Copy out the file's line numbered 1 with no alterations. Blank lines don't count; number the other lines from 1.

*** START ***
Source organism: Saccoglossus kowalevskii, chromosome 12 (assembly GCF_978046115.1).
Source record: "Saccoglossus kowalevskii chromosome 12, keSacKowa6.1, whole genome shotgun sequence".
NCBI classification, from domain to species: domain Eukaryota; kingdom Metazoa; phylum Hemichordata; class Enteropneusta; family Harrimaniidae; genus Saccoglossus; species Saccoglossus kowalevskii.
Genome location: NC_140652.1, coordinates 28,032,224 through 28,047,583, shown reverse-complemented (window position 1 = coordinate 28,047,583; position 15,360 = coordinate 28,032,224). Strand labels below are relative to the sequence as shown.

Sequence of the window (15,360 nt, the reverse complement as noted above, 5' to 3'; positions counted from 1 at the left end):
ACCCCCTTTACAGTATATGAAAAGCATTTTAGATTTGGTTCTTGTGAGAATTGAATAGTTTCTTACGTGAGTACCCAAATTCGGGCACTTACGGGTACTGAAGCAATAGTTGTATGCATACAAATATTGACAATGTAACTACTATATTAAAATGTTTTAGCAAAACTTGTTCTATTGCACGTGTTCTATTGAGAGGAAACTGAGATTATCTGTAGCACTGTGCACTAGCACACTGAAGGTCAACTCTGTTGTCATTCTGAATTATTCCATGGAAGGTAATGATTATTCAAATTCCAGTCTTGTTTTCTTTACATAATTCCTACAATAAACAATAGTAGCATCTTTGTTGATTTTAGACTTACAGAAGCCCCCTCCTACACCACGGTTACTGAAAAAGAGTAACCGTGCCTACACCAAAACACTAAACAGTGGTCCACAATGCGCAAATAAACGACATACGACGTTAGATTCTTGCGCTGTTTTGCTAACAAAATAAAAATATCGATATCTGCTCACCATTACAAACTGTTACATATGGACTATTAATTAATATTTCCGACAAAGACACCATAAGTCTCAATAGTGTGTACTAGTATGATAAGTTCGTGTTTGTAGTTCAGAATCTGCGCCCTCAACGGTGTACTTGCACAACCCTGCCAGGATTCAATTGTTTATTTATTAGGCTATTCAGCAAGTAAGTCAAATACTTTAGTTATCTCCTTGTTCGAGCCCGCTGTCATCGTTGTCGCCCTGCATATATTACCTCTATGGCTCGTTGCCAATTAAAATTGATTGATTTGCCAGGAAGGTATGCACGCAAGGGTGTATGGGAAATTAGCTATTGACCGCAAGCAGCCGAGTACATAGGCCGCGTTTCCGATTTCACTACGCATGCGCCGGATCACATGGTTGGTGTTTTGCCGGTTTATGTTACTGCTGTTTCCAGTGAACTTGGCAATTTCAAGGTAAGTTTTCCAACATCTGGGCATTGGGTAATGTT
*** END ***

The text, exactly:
Source organism: Saccoglossus kowalevskii, chromosome 12 (assembly GCF_978046115.1).